Before approving, an employer can require medical certification of the need for leave. But when it’s time for the employee to return from leave, employers can’t demand additional evaluations beyond the certification a doctor supplies showing the employee is ready to resume work.
But what if the employer worries that the employee really can’t perform her job? In that case, the correct approach is to reinstate the worker but insist on a medical exam that is both job-related and consistent with business necessity. Such exams are legitimate—under the ADA.
Recent case: Susan, an investigator with the Los Angeles County District Attorney’s Office, began having problems with depression and mood swings. She wound up needingleave for intensive treatment. When her leave was up, her doctor certified that she was ready to resume working with no restrictions.
The DA’s office reinstated Susan, but ordered her to have a fitness-for-duty medical examination because she had behaved erratically on duty before she went on FMLA leave. She refused and was fired for insubordination.
She sued, alleging that requesting the medical exam violated her right to reinstatement under the FMLA.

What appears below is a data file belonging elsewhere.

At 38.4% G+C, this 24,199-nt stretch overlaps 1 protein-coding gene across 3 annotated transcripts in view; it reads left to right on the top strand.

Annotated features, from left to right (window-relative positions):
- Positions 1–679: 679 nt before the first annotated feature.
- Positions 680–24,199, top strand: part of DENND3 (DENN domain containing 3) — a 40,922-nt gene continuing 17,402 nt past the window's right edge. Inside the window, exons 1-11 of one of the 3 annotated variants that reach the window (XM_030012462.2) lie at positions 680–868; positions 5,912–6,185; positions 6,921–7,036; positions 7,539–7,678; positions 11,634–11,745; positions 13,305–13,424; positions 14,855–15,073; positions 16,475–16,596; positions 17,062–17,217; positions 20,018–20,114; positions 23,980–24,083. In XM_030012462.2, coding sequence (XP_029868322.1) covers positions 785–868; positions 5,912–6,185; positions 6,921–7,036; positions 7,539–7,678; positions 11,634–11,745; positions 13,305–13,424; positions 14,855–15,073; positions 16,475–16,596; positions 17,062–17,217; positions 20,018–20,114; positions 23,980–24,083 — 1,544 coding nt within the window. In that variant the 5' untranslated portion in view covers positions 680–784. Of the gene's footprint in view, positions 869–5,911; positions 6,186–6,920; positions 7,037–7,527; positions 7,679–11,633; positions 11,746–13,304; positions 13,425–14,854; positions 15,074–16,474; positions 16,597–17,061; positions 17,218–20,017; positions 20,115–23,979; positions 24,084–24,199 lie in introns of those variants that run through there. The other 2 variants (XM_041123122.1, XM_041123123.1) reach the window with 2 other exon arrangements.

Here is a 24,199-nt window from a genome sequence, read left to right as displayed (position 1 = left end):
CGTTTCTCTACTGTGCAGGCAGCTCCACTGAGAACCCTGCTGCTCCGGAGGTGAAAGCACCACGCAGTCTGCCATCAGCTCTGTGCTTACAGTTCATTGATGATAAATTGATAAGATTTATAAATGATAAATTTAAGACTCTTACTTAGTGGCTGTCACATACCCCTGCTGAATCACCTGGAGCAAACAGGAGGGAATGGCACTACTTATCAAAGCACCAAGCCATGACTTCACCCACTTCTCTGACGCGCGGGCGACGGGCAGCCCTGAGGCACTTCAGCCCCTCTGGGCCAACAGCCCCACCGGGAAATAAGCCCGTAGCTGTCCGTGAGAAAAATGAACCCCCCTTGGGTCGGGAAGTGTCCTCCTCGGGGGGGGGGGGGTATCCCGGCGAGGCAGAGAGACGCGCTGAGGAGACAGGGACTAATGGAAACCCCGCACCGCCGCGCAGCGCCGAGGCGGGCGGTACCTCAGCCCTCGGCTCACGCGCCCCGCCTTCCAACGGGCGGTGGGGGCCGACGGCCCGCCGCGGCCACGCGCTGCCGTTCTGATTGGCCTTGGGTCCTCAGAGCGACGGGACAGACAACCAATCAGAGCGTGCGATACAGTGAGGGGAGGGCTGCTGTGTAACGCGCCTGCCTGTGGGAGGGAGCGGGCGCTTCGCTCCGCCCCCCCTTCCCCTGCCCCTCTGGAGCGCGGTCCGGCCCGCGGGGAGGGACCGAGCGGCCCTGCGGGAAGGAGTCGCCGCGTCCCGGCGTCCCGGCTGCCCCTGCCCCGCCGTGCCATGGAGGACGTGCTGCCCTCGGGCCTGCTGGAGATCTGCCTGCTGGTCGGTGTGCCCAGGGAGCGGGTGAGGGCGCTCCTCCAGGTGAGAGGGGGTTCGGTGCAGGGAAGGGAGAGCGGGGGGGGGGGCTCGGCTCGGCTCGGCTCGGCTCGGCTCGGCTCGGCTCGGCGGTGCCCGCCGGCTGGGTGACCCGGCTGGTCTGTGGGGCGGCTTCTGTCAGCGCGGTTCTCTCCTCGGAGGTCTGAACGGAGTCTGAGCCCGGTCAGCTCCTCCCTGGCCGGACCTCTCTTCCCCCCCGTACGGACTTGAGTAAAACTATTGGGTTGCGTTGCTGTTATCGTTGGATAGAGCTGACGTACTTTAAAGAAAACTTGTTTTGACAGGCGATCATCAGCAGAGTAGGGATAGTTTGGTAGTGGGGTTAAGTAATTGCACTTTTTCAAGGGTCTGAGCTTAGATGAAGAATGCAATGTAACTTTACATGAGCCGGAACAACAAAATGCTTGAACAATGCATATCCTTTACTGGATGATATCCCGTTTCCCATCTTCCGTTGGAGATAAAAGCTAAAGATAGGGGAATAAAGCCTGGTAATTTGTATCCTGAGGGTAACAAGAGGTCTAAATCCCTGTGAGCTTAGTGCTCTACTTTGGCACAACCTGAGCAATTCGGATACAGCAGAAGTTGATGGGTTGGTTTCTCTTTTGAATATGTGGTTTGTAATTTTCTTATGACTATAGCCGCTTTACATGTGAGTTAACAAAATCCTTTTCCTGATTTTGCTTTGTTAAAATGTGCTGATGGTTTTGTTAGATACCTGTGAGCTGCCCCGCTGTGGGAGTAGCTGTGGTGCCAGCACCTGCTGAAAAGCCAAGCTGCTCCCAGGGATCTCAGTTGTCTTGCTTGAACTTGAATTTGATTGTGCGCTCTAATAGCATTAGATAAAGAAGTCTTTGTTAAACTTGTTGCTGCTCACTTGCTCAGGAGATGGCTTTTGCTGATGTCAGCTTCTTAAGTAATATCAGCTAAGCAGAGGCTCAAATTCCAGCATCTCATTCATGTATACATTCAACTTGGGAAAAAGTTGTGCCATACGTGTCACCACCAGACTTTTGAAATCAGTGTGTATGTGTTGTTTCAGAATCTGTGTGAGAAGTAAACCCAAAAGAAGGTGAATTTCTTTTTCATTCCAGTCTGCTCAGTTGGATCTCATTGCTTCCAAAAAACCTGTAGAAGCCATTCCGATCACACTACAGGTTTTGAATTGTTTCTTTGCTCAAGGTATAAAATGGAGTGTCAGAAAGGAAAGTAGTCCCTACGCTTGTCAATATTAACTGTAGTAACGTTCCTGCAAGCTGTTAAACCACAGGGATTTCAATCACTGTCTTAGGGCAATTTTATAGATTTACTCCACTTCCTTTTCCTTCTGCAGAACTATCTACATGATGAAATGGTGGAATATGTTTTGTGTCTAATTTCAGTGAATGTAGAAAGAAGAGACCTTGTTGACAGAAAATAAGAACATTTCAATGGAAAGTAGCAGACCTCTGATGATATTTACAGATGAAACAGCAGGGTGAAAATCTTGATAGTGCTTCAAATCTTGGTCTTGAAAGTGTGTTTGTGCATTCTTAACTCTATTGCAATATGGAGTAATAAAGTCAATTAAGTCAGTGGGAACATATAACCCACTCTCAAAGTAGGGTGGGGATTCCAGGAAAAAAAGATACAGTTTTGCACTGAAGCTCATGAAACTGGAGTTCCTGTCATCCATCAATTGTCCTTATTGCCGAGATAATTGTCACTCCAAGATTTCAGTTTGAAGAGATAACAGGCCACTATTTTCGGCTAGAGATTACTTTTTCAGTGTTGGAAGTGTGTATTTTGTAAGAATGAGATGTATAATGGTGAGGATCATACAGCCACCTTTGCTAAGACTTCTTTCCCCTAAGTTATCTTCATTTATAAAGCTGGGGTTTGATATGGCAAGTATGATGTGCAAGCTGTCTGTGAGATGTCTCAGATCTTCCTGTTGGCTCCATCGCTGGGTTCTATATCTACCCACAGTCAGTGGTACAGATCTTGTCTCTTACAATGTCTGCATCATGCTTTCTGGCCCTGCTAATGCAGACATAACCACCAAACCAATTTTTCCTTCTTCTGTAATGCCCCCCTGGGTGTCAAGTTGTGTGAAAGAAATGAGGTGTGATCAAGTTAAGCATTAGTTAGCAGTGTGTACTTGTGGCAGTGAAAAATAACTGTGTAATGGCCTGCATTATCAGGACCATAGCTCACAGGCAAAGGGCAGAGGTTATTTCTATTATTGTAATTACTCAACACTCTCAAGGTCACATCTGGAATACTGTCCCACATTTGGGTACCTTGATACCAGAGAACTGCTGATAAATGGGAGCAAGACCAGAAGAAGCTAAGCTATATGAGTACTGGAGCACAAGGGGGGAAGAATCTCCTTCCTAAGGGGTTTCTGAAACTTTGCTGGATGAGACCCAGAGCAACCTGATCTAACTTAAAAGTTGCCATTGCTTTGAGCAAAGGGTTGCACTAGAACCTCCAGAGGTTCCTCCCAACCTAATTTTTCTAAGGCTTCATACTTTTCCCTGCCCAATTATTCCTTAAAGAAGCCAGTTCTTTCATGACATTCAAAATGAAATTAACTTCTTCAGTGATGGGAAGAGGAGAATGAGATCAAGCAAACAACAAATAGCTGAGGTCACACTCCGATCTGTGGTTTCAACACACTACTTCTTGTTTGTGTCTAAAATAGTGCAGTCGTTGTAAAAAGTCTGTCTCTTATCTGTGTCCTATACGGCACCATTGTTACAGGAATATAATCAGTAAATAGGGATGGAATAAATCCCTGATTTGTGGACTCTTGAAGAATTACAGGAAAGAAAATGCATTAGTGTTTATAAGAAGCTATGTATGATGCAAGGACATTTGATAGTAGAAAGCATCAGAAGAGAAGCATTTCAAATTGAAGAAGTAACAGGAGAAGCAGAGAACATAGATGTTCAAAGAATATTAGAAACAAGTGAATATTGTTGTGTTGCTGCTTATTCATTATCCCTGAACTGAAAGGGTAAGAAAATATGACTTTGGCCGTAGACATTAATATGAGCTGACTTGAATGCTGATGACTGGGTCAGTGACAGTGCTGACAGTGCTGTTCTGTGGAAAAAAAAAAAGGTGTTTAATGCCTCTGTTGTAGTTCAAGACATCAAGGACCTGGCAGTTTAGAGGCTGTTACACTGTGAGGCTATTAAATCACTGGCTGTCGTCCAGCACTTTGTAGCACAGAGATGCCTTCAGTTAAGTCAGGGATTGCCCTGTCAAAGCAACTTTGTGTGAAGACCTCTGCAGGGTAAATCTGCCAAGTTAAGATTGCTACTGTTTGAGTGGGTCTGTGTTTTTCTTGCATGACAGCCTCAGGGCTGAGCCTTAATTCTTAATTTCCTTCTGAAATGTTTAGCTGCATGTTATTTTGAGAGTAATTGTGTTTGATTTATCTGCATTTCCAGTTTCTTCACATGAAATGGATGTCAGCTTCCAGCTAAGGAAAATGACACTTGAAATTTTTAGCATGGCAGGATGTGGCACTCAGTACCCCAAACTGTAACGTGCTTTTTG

A California appeals court dismissed Susan’s lawsuit. It reasoned that as long as the employee is reinstated before the employer requests the medical exam, there’s no FMLA violation despite the law’s specific ban on second opinions. The court said the ADA covered Susan’s exam, since it was job-related and consistent with business necessity. (White v. County of Los Angeles, No. B243471, Court of Appeal of California, 2nd Appellate District, 2014)
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- Beware 'injury discrimination' suits for failing to treat injured workers like other employees
- Make sure employees--and bosses and HR--know exactly how to call in FMLA absences
- Remind supervisors: Absolutely no comments about employee's pending EEOC complaint
- You could personally pay for FMLA violations